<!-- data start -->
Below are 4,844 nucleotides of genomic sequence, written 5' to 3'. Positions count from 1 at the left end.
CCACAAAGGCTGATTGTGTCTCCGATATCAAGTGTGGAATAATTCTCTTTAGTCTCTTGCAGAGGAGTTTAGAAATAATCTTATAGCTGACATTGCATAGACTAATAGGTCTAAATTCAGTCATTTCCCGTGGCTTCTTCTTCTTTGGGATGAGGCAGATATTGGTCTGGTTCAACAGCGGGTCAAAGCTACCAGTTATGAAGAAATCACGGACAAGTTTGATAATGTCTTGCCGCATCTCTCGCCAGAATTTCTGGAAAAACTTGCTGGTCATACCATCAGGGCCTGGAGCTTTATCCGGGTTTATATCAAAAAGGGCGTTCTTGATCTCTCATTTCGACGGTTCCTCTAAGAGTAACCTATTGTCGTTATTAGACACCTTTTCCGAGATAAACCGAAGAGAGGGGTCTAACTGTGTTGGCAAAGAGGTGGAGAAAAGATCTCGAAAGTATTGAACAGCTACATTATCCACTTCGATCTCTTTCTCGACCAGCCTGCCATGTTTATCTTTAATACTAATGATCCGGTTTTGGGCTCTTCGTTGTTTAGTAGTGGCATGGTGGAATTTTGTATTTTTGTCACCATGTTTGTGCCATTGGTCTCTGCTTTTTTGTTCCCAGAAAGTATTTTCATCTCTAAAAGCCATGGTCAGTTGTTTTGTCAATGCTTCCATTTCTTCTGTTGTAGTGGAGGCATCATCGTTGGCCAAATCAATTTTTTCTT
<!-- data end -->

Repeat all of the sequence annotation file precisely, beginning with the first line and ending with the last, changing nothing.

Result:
Below are 4,844 nucleotides of genomic sequence, written 5' to 3'. Positions count from 1 at the left end.
CCACAAAGGCTGATTGTGTCTCCGATATCAAGTGTGGAATAATTCTCTTTAGTCTCTTGCAGAGGAGTTTAGAAATAATCTTATAGCTGACATTGCATAGACTAATAGGTCTAAATTCAGTCATTTCCCGTGGCTTCTTCTTCTTTGGGATGAGGCAGATATTGGTCTGGTTCAACAGCGGGTCAAAGCTACCAGTTATGAAGAAATCACGGACAAGTTTGATAATGTCTTGCCGCATCTCTCGCCAGAATTTCTGGAAAAACTTGCTGGTCATACCATCAGGGCCTGGAGCTTTATCCGGGTTTATATCAAAAAGGGCGTTCTTGATCTCTCATTTCGACGGTTCCTCTAAGAGTAACCTATTGTCGTTATTAGACACCTTTTCCGAGATAAACCGAAGAGAGGGGTCTAACTGTGTTGGCAAAGAGGTGGAGAAAAGATCTCGAAAGTATTGAACAGCTACATTATCCACTTCGATCTCTTTCTCGACCAGCCTGCCATGTTTATCTTTAATACTAATGATCCGGTTTTGGGCTCTTCGTTGTTTAGTAGTGGCATGGTGGAATTTTGTATTTTTGTCACCATGTTTGTGCCATTGGTCTCTGCTTTTTTGTTCCCAGAAAGTATTTTCATCTCTAAAAGCCATGGTCAGTTGTTTTGTCAATGCTTCCATTTCTTCTGTTGTAGTGGAGGCATCATCGTTGGCCAAATCAATTTTTTCTT